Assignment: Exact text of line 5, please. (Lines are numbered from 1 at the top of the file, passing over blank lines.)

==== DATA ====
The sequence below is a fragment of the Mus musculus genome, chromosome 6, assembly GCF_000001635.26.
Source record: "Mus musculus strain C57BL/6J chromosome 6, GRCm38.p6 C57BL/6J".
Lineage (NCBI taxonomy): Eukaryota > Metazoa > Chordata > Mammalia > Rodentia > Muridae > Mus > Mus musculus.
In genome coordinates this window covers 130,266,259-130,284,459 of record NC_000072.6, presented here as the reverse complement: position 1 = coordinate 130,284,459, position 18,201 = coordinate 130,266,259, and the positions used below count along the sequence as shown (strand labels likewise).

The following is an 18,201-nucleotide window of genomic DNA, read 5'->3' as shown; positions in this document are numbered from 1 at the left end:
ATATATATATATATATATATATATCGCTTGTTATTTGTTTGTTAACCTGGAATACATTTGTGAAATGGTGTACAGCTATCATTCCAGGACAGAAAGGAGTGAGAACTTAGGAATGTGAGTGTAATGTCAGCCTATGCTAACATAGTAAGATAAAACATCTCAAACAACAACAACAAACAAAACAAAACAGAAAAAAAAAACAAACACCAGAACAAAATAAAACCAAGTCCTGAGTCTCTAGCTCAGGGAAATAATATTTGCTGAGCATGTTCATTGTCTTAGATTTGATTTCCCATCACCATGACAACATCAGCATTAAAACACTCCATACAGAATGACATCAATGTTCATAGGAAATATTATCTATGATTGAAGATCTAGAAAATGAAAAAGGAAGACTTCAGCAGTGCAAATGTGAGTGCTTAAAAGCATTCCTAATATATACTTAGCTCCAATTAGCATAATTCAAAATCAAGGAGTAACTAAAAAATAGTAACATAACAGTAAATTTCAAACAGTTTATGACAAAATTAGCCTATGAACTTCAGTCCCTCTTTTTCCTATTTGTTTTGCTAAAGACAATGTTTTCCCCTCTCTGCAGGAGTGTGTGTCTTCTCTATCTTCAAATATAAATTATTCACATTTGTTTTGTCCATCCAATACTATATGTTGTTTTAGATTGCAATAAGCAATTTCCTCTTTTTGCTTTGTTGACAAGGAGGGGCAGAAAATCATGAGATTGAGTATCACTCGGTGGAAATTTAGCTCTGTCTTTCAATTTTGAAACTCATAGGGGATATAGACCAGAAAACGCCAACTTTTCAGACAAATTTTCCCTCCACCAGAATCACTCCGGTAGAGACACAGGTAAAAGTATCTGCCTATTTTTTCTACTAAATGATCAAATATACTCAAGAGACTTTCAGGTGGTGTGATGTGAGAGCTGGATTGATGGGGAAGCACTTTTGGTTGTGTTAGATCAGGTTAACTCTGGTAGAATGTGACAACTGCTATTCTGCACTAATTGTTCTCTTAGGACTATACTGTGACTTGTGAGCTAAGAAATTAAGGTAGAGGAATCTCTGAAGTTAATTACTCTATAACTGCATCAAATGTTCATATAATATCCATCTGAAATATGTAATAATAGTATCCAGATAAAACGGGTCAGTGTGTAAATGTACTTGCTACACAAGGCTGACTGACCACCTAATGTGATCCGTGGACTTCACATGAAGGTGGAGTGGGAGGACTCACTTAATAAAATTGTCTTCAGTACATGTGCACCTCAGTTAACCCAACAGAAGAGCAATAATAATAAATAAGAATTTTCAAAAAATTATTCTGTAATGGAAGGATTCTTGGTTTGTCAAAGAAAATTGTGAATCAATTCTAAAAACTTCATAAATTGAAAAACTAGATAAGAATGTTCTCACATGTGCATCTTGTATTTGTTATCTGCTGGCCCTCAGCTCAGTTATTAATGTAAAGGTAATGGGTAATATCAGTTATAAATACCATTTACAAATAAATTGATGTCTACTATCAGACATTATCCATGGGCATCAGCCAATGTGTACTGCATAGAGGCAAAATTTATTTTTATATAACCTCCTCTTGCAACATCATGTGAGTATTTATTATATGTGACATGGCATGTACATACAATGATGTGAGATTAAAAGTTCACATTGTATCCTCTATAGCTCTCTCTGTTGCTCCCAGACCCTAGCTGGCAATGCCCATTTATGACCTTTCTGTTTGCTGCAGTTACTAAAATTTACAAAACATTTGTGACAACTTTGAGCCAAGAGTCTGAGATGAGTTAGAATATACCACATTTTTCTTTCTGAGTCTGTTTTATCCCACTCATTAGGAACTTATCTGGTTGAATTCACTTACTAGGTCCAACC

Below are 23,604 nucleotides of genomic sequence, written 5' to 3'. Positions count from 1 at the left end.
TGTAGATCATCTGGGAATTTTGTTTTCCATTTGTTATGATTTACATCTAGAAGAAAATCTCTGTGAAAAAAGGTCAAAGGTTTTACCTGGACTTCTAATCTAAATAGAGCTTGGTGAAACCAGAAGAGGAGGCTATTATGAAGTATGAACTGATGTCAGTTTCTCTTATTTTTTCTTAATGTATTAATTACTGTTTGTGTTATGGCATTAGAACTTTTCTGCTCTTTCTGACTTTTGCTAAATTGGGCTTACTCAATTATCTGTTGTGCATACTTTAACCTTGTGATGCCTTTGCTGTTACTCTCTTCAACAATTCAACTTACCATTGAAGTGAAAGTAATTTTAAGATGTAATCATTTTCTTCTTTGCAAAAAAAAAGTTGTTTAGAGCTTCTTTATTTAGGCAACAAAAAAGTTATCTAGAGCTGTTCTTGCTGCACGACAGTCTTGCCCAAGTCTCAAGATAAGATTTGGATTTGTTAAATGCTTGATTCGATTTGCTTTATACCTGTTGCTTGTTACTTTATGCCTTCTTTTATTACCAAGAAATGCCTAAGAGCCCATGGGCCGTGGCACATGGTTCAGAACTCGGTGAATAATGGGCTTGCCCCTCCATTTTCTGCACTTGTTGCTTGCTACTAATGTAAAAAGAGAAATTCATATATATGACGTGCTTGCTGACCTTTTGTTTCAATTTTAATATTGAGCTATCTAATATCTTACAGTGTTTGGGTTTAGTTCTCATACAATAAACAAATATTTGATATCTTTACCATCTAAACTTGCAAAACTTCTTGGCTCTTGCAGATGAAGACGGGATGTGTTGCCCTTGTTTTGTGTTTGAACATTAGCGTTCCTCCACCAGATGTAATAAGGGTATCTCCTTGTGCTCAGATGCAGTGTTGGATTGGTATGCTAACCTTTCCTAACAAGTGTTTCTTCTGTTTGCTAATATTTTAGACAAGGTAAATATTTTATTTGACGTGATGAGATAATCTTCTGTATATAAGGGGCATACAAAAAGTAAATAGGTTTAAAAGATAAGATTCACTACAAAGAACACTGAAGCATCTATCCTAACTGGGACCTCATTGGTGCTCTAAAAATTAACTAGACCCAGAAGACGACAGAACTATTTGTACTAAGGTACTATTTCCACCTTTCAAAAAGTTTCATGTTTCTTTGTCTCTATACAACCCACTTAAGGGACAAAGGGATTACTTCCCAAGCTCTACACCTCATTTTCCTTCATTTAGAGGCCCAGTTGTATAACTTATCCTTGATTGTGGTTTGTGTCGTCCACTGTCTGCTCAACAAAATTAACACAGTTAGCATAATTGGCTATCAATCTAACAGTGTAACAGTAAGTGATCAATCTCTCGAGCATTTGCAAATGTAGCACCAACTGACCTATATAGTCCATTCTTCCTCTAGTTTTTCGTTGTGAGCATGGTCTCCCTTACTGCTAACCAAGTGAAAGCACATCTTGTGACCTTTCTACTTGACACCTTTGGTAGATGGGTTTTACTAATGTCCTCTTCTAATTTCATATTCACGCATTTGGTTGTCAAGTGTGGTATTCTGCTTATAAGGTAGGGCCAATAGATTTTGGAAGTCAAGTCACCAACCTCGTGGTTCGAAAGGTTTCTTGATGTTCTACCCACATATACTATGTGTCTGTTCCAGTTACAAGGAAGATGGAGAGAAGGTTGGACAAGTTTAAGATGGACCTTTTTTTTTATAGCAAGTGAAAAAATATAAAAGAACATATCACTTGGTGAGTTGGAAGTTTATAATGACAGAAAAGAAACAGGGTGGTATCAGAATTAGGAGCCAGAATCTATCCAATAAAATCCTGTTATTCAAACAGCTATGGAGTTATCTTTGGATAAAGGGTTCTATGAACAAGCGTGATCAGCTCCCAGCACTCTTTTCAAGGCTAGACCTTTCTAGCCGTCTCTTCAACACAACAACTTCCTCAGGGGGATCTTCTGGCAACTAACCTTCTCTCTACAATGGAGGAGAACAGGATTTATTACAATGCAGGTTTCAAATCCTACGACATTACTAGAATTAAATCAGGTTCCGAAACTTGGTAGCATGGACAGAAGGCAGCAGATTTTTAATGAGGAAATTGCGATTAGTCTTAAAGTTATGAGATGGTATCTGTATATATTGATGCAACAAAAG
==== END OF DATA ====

The following is an 18,201-nucleotide window of genomic DNA, read 5'->3' as shown; positions in this document are numbered from 1 at the left end: